by Susan J. Aluise | November 6, 2013 5:49 pm
Although the for-profit education sector’s performance this year hasn’t been bad — some stocks are even trading near 52-week highs — lower enrollments and more stringent federal regulations threaten to give some stocks a failing grade.
First the good news: The for-profit education sector has racked up double-digit gains over the past month, buoyed by the broader market’s bullish sentiments and a fresh focus on cost control.
The bad news: Even the sector’s largest player, University of Phoenix parent Apollo Group (APOL), is struggling with lower enrollments and earnings. APOL’s degree enrollment and revenue both fell by 18% in the most recent quarter. The company’s aggressive cost cuts and restructuring initiatives bailed out the quarter’s profit, but guidance for fiscal 2014 is soft.
Which for-profit schools will survive? Here are two stocks in the for-profit education sector that make a passing grade, and two that flunk out.
American Public Education (APEI), which offers programs targeted toward a government and military audience, beat the Street on both the top and bottom lines when it reported third quarter earnings after market close on Tuesday. Earnings increased by a penny to 61 cents per share, beating Wall Street estimates by 5 cents, while revenues grew 6% to $81.8 million — better than the expected $79.7 million.
More good news: Overall, net course registrations increased to approximately 105,200 in the third quarter of 2013, a year-over-year increase of 2%; however, net course registrations by new students were down by about 8% compared to the same quarter last year.
APEI guided downward for the fourth quarter, in part because the federal government shutdown put a temporary halt on the Defense Department’s tuition assistance program. That, and broader market trends, should bring fourth-quarter net income down to about 50 or 54 cents per share; revenue could be 5% to 9% lower.
That said, there are several things I like about this company: It’s still making money, it’s not in the regulatory dog house, its focus on a government-military population through American Public University System and Hondros College systems is a plus, and it has an attractive valuation — a price to earnings growth ratio of 1 and a forward P/E of 14.6.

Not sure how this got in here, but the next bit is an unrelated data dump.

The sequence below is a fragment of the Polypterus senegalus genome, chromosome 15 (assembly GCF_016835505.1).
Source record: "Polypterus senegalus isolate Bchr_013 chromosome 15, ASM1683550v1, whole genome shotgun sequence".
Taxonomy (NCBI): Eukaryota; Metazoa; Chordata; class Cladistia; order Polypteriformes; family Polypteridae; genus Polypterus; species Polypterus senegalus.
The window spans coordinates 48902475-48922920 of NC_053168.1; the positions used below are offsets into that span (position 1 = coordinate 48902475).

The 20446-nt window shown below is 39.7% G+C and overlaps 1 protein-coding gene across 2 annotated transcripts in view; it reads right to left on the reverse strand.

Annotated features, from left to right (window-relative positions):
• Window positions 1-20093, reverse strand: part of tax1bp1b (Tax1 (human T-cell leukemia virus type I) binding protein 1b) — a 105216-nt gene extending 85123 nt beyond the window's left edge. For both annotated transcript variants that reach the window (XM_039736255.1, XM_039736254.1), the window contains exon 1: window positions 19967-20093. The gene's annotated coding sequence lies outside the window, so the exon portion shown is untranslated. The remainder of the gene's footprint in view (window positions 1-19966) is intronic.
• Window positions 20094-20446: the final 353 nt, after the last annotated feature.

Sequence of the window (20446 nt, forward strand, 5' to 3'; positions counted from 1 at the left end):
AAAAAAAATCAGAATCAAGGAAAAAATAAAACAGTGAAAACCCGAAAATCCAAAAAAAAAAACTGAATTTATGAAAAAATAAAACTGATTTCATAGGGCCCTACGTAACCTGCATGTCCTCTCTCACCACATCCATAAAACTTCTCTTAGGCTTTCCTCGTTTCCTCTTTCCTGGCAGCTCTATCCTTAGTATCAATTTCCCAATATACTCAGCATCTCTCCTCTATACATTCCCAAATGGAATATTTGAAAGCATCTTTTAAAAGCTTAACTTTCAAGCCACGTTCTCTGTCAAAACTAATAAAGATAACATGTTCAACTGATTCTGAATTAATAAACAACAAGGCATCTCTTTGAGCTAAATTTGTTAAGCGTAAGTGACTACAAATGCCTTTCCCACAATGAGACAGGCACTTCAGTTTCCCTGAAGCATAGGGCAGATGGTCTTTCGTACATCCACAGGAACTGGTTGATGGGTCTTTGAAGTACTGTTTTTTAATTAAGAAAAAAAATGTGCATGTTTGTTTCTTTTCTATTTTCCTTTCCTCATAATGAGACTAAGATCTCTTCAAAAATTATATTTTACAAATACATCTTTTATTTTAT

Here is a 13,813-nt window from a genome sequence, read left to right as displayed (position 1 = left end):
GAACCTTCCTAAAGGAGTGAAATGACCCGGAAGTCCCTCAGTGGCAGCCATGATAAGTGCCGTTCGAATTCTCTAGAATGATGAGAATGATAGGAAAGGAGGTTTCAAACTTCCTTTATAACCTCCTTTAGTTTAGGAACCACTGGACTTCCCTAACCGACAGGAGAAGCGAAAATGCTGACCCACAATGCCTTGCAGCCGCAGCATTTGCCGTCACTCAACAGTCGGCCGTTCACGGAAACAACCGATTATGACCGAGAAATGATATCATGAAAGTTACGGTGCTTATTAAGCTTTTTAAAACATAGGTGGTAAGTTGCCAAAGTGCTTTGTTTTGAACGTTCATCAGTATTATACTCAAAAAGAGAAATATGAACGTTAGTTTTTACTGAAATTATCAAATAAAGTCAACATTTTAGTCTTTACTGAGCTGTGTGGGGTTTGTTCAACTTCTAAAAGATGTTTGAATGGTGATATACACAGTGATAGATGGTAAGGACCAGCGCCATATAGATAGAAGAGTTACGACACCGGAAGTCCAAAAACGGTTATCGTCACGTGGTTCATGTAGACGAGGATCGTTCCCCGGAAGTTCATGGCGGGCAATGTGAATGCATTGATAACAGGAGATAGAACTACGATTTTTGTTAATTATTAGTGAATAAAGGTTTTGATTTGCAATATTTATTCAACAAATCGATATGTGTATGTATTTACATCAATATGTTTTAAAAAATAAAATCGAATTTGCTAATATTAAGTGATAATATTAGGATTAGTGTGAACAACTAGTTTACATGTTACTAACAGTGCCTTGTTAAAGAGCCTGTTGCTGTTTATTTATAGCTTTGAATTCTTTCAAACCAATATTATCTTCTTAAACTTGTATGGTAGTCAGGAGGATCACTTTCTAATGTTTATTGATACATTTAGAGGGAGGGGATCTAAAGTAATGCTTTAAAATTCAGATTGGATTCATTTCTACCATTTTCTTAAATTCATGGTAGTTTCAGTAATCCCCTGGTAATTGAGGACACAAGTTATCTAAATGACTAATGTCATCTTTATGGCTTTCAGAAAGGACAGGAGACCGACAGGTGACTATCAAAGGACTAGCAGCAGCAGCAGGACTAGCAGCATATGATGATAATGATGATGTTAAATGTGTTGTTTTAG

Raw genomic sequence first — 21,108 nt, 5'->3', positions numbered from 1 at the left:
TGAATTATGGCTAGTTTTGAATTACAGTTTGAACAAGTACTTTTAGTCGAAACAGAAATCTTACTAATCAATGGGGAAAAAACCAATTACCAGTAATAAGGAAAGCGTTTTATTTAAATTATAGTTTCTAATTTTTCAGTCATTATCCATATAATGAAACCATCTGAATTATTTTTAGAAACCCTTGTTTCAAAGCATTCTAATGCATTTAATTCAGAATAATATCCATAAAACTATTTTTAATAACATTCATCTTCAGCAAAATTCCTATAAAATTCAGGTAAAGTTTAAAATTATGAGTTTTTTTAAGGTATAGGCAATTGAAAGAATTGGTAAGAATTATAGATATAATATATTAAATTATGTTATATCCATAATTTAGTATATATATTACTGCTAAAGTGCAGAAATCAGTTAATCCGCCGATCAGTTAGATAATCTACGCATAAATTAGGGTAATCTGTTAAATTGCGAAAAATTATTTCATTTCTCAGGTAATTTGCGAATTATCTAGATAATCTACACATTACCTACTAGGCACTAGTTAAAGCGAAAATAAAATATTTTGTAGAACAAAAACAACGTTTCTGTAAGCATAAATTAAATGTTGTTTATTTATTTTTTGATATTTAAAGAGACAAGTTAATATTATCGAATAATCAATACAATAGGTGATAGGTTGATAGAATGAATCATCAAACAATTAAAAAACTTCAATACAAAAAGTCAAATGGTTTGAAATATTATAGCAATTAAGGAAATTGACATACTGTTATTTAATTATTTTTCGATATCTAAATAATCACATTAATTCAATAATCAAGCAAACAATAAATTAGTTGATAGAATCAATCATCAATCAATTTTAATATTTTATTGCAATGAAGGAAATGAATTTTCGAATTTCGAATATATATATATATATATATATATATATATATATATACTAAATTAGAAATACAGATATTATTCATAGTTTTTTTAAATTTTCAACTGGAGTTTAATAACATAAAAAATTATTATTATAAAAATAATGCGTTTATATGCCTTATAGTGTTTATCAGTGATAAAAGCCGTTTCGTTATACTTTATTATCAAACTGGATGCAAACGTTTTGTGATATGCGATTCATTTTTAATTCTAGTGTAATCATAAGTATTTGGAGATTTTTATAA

Strayer Education (STRA) landed in detention after its earnings release last week, sinking 23% on news that its third-quarter EPS of 30 cents beat analysts’ 5-cent forecast.
It’s not entirely irrational — after all, revenue and earnings did decline year-over-year, and enrollment fell by 17%. What spooked investors most, however, was the announcement of a plan to cut tuition by 20%, close 20 physical locations and reduce its workforce by 20%.
Although tuition cuts are unwelcome to investors and the markets have sneered at the strategy, Strayer is my contrarian bet for three reasons: Corporate training and graduate programs remain a valuable niche. Plus, STRA has not run afoul of state or federal regulators, which has been the bane of some rivals. And the market’s knee-jerk reaction makes its valuation particularly tempting — it’s trading near 52-week lows now. With a market cap of $478 million, STR has a PEG ratio of just 0.73 — indicating that the stock is undervalued.
Shares of Corinthian Colleges (COCO) closed dropped 5% on Tuesday after reporting a wider-than-expected quarterly loss. Corinthian lost 9 cents per share, while analysts had expected a 7-cent loss.
With revenue and enrollments down, the company revised its fiscal 2014 guidance downward.
It has been a tough month for Corinthian, particularly after California Attorney General Kamala Harris filed suit against the company, alleging “predatory” and deceptive marketing tactics that misrepresented employment rates. The Securities and Exchange Commission began a probe into its recruitment practices in June.
Although COCO has one of the lowest forward P/E ratios in the sector at 9, it has a PEG ratio of 1.45, indicating it may be overvalued. Its market cap of just $176 million and share price of around $2 make it look a little risky — and volatile, with a comparatively high beta of more than 3.
Shares of Education Management Corp. (EDMC) took a hit last week as the company reported an 8-cent a share loss and declining enrollment. Tuesday’s earnings releases in the for-profit education sector gave investors another reason to short the stock, which closed down more than 6%.
Education Management is making some changes to adapt to the tough market. Nearly 500 employees received pink slips last month as part of the company’s cost-cutting measures. EDMC also hired Robert Hrivnak as controller and chief accounting officer, to keep a firm eye on costs.
Still, the company has a long way to go to counter the Justice Department’s characterization of it as a poster child for what’s wrong with the for-profit education sector. Management can turn realities and perceptions around, of course, but my biggest problem is with EDMC’s valuation. With a market cap of nearly $1.6 billion, EDMC has a PEG ratio of 4.4, which indicates it’s overbought — as does the fact that it’s trading at a whopping 35 times forward earnings.
As of this writing, Susan J. Aluise did not hold a position in any of the stocks named here.
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